Reha Erdem's Kosmos is a rare film that exhilarates the spirit. Unclassifiable, it's best placed in one of those niches set aside for oddball jewels. Not a perfectly cut diamond – it digresses here and there and could be slightly trimmed – but a highly polished one nevertheless. Its hero Battal, who calls himself Kosmos, is brilliantly brought to life by Sermet Yesil. Yesil crafts him into one of the strangest and most endearing characters to emerge out of recent cinematic history. Quirky and intense, with a sub-layer of sadness that seems to reflect the suffering of the world.
The film begins with his dramatic entry into the Turkish city of Kars, in eastern Anatolia, near the Armenian border. Erdem takes his time with the opening scenes: gripping and feverish, against a palette of sounds and snowscapes, they set the film's tone and prefigure its ending. Battal is a distant figure engulfed by a wintry landscape, running fearfully from unseen pursuers as he downs a snow-covered hill towards the river that runs through the city. He hears a young woman calling for help as she runs along the bank after the body of her brother, floating downstream in rushing water. After hiding a wad of bills (stolen?) under a rock, Battal pulls the child out of the water. In a wild frenzy of hugs, cries and rolling about, her brother is resuscitated. The beautiful young woman (Türkü Turan), who claims the boy was dead, finds instant affinity with Battal, and decides to call herself Neptune.
Battal is then received as a hero by the locals and the neighborhood café owner offers him room and board for the menial job of clearing tables. The film recounts the events that occur as he shirks the job, steals money (which he mostly gives away) and roams the city, trying to alleviate the suffering of his fellows.
It is soon clear that this stranger is a man of uncanny powers and otherworldly connections. Drawing his febrile energy from no more than sugar lumps and tea, he shimmies up trees like a feline and emits birdsong as he leaps, swings or flies (we never really see) from branch to branch. In one shrilling, virtuoso scene with Neptune, we get a flashing glimpse of his (their?) feet turned into those of a bird and of Battal walking upside down across a ceiling.
His presence deregulates clocks, he claims to have been to Alpha Centauri and he has the power to heal, though not infallibly. A child he cures of muteness falls ill and dies, and the brittle school teacher he beds and cures of migraines jumps to her death. The film only drops hints as to why some healings fail and Battal seems as perplexed as we are.
Battal's Kosmos never preaches, but gladly spouts his obtuse philosophy, spiked with homespun homilies, when questioned. He lauds the virtues of eschewing work and the delights of uniting soul and body in erotic love. When this boils down to spending a night of love with Neptune, her father stubs a cigarette out on his hand, but no matter, the burns vanish overnight.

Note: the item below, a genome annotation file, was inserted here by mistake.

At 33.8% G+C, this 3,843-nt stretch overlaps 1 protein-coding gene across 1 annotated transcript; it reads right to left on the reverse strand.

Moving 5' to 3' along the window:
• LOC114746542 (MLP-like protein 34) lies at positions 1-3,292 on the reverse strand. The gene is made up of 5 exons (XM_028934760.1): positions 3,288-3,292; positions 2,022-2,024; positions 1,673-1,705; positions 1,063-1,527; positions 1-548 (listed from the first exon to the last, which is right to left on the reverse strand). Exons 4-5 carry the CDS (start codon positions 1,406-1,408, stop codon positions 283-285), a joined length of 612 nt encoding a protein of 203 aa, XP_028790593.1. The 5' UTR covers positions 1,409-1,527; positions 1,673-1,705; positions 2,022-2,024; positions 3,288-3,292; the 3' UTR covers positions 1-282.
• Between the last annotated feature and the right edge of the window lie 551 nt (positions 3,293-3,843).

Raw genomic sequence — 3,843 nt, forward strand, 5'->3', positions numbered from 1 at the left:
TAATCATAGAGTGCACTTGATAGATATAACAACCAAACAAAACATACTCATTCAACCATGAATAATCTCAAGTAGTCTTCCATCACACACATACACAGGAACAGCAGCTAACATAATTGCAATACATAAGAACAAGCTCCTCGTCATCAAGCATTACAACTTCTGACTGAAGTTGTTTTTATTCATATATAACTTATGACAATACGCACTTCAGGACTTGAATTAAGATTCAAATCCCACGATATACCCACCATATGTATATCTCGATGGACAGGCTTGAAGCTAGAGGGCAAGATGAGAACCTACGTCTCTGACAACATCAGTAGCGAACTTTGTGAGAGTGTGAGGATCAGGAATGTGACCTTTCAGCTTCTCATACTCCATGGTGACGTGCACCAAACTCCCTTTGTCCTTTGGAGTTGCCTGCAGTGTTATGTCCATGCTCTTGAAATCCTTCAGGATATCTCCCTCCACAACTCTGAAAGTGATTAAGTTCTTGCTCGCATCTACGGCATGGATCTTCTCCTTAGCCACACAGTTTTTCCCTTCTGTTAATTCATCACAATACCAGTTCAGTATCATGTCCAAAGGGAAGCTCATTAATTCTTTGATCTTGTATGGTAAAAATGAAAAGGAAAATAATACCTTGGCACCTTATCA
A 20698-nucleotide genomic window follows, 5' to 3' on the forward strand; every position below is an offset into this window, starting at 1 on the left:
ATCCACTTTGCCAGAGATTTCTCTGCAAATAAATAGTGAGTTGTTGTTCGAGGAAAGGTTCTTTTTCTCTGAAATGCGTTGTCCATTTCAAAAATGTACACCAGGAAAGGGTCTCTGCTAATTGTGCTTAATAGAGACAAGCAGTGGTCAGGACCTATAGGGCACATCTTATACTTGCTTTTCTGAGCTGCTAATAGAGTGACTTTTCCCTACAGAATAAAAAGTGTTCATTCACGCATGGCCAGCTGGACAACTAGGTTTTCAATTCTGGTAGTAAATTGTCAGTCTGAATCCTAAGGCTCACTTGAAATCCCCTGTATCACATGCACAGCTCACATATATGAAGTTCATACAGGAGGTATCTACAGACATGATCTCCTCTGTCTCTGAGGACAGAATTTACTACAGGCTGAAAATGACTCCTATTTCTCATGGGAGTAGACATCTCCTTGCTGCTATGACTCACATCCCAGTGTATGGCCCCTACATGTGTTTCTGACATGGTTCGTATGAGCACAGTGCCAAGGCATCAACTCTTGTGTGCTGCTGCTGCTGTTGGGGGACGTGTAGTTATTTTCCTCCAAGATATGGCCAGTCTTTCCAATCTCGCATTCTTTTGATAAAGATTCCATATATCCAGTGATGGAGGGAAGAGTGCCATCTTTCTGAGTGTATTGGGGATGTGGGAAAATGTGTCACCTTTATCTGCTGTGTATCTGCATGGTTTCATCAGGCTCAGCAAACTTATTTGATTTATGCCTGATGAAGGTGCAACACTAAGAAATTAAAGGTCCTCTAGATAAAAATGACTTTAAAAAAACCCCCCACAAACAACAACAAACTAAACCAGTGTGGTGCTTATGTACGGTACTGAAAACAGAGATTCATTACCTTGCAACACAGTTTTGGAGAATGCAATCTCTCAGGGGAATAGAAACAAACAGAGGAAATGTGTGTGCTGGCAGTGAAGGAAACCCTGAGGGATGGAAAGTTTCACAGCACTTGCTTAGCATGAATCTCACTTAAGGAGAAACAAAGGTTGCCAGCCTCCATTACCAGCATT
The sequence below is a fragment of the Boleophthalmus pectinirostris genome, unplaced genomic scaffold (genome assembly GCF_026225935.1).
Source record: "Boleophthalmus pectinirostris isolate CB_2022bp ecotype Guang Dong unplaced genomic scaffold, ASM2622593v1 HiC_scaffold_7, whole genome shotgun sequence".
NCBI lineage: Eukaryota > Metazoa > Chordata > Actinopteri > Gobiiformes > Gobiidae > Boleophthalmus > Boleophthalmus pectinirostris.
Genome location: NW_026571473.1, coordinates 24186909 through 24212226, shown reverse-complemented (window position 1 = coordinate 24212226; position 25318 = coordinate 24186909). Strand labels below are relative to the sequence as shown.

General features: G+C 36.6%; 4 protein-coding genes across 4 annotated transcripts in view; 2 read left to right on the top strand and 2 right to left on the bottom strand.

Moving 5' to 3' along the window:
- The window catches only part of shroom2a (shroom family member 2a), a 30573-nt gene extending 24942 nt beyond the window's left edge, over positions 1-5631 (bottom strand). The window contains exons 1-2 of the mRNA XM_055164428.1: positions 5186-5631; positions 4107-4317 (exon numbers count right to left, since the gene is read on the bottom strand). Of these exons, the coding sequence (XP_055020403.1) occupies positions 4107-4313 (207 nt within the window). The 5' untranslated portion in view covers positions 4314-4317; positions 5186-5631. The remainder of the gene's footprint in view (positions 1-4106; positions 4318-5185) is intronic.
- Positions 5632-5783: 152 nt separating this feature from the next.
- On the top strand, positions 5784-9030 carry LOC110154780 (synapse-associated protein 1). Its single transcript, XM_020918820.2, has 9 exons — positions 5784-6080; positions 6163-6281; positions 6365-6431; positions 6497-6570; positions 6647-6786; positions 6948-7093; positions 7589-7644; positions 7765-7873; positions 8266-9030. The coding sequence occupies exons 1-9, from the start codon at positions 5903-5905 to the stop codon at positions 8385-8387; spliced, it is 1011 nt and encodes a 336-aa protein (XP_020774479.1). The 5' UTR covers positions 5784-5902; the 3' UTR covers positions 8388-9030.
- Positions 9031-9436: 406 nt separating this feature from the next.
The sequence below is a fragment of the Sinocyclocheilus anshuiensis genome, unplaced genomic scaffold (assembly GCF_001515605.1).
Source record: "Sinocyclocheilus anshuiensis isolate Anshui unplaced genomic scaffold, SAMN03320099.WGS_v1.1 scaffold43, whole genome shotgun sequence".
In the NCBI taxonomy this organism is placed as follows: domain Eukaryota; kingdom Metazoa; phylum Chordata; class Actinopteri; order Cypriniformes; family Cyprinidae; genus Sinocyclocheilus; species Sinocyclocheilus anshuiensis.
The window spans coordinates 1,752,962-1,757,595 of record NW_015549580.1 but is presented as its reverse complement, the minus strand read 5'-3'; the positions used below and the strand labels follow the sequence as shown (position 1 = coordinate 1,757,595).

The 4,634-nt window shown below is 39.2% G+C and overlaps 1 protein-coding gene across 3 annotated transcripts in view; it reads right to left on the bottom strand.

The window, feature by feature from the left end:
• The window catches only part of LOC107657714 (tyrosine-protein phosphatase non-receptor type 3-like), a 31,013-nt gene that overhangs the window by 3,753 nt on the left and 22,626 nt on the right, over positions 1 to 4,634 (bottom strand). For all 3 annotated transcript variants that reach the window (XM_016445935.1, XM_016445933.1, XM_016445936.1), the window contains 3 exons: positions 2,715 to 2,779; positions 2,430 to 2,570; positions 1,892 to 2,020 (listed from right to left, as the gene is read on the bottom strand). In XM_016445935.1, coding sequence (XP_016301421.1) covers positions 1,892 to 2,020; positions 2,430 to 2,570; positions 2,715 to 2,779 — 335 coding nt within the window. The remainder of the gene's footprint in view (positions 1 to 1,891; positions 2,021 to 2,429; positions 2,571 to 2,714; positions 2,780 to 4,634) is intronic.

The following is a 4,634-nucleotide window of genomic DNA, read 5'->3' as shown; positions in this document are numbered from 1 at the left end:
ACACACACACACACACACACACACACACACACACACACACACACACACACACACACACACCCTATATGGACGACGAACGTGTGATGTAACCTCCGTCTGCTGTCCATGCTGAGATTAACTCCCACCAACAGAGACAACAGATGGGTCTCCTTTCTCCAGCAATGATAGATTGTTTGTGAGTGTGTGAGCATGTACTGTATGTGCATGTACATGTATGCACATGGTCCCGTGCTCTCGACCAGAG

Other things are happening. There are huge and disturbing close-ups of cattle destined for slaughter. Mundane activities such as bringing in the geese are charged with ominous foreboding. But foreboding of what? A satellite that falls from space seems connected to Battal, but how? The film continually suggests that events are taking place at other levels, with deeper significances than meet the eye, but what are they? All of this is helped along by the film's exceptionally effective sound design and soundtrack, used as powerful mood enhancers, generating tension as the pace accelerates, giving rise to expectations of impending disaster, but does it ever come?
Mysteries and loose ends abound at the end, most of all the identity of the elusive Battal. But the film's tight structure, centering on Battal and the Kars neighborhood, easily keeps the film from overloading As in Lynch, Kosmos is best experienced through emotional connections and recognitions than through reasoning. But while Lynch peels off layers of psyche to reveal our beasts within, Erdem quite happily relegates everything to the macrocosm. At the film's end, he whirls us upwards on an exhilarating ride deep into the real cosmos, where sheer awe tends to make any need for explanation seem paltry. In this film's magical way, everything comes harmoniously together in this joy ride to the stars, music crescendoing to the point of explosion.
Altruistic thief, loopy star man, hybrid human – let's just say that Battal is blessed with unearthly powers that invite us to revel in the strangeness of the world. The film also invites reflection on marginality, tolerance and the meaning of freedom. For Battal is the bothersome man in the timeless tale of the other, the intruding visitor who rattles the social and moral order, pointing at their contradictions and hypocrisy. The status quo will never accommodate him, and he hightails it out of Kars just as he came in – this time running up the snowy hill, a tiny dot lost in the wintry landscape, with the police hot on his trail for thieving and basic "undesirability".
A neat subtext emerges when a right-wing activist makes the rounds, drumming up support to oppose proposed measures to open the border with Armenia, in an effort to stimulate trade. Suspicious, he questions Battal about the nature of his visit. Battal replies only that he is an "unexpected guest". Disarmed, the hunky xenophobe can only utter back "welcome".
That's what we should say too after seeing this exuberant film, teetering on the brink of a minor masterpiece.
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